Iran 'not living up to the spirit' of nuclear deal

Cheryl Sanders
April 22, 2017

WASHINGTON, D.C.: US Secretary of State Rex Tillerson branded the Iran nuclear deal a failure Wednesday (Thursday in Manila) as President Donald Trump ordered a review of how Washington is countering the threat from Tehran.

As the UN's top negotiator on Syria, Staffan de Mistura, prepared to hold talks with the Russian deputy foreign minister in Geneva on Monday without U.S. involvement, Mr Trump hosted the Italian prime minister Paolo Gentiloni at the White House.

Majidyar said he thought that the Trump administration would "try to implement the deal more strictly rather than annul it".

That statement is designed as a break of former President Barack Obama's foreign policy, which ignored Iran's hostile actions in the name of reaching a nuclear deal that most Republicans criticized.


"That in no way mitigates against or excuses the other Iranian activities in the region including the war in Yemen that grinds on and what they're doing in Syria" to keep President Bashar Assad in power", he said.

Trump believes that the nuclear deal should be linked to what he calls Iran's role as a state-sponsor of terror.

"In Beijing, Moscow, Tehran, they are recalibrating their strategies - you can't deny it - because they don't have any idea of how Trump will respond", senator Mark Warner of Virginia, the highest-ranking Democrat on the intelligence committee, told The New York Times.

As the White House finalizes that review, USA officials will offer competing visions for how to deal with the country, and American allies in the Middle East will seek to tilt Washington's preferences in their favor. And he said that the Trump administration sees the Iran deal as part of a "failed approach" of previous administrations that helped bring about a nuclear North Korea.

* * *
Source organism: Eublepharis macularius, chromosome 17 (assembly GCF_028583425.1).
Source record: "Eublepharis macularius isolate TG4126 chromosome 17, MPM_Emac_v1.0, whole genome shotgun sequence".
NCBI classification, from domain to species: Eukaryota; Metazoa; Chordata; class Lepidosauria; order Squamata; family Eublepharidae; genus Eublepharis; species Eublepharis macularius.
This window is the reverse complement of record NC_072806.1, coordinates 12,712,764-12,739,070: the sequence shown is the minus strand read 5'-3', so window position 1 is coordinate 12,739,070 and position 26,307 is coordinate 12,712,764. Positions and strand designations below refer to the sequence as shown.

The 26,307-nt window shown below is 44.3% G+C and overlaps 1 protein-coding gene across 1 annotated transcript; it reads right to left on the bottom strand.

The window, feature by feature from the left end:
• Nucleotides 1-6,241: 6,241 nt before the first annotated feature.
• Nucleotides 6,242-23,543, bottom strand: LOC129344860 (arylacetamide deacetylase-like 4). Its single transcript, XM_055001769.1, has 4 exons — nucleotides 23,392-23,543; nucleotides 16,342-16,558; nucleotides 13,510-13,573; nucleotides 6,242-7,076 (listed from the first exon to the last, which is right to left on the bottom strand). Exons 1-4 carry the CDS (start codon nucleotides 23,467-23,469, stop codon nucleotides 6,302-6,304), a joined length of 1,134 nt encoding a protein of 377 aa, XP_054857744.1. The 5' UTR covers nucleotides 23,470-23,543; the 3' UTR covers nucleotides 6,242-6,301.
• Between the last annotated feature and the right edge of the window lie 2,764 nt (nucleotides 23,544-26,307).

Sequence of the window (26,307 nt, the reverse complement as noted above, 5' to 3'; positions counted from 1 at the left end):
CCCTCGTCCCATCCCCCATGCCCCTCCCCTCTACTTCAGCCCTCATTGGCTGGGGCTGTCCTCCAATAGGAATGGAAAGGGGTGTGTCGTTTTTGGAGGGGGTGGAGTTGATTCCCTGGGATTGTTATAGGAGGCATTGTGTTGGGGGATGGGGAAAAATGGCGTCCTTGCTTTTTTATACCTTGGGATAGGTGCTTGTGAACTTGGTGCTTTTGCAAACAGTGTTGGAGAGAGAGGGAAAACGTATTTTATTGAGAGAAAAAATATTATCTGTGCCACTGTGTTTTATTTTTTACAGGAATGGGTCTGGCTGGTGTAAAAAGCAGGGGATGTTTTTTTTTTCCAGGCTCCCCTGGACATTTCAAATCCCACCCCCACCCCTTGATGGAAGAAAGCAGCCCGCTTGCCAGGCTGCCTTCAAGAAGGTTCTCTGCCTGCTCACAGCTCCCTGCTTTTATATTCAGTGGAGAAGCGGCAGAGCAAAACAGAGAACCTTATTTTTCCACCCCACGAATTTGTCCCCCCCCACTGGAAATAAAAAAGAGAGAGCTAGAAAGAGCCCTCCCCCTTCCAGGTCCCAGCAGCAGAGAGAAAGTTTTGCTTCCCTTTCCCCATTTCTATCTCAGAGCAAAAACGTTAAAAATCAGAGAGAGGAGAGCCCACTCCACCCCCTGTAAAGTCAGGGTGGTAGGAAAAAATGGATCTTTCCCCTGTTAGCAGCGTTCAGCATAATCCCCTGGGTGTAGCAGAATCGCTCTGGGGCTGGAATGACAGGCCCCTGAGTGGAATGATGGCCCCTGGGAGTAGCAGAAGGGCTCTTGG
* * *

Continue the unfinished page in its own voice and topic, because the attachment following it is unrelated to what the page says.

"We are analysing it very, very carefully and we'll have something to say about it in the not-too-distant future".

The P5+1 deal allows Iran an extremely limited civilian nuclear program, and since its implementation, both the U.S. and IAEA have repeatedly affirmed Iranian compliance. In addition to Tillerson's Iran certification, this week's reaffirmations of the status quo included delaying a decision on whether to withdraw from the Paris climate accord.

Trump also voiced optimism that the US had successfully enlisted China to try to persuade North Korea to give up its nuclear weapons program. On the one hand, Trump wants to show he's being tougher than Obama toward Iran, but on the other hand, he's not yet ready to rip up the deal.

In response to Tillerson's statements, Iran's Foreign Minister Mohammad Javad Zarif criticized "worn-out" US accusations that it was seeking a nuclear weapon to threaten the region and the world. Instead, the comments likely signalled Washington's determination to look for ways to pressure Iran beyond the scope of the agreement. The E.U.'s senior foreign policy official, Federica Mogherini, said last month that Trump administration officials had told her that the US remained committed to the deal.


It came after US Defense Secretary James Mattis repeated anti-Iran allegations during a visit to Saudi Arabia.

Other reports by iNewsToday

FOLLOW OUR NEWSPAPER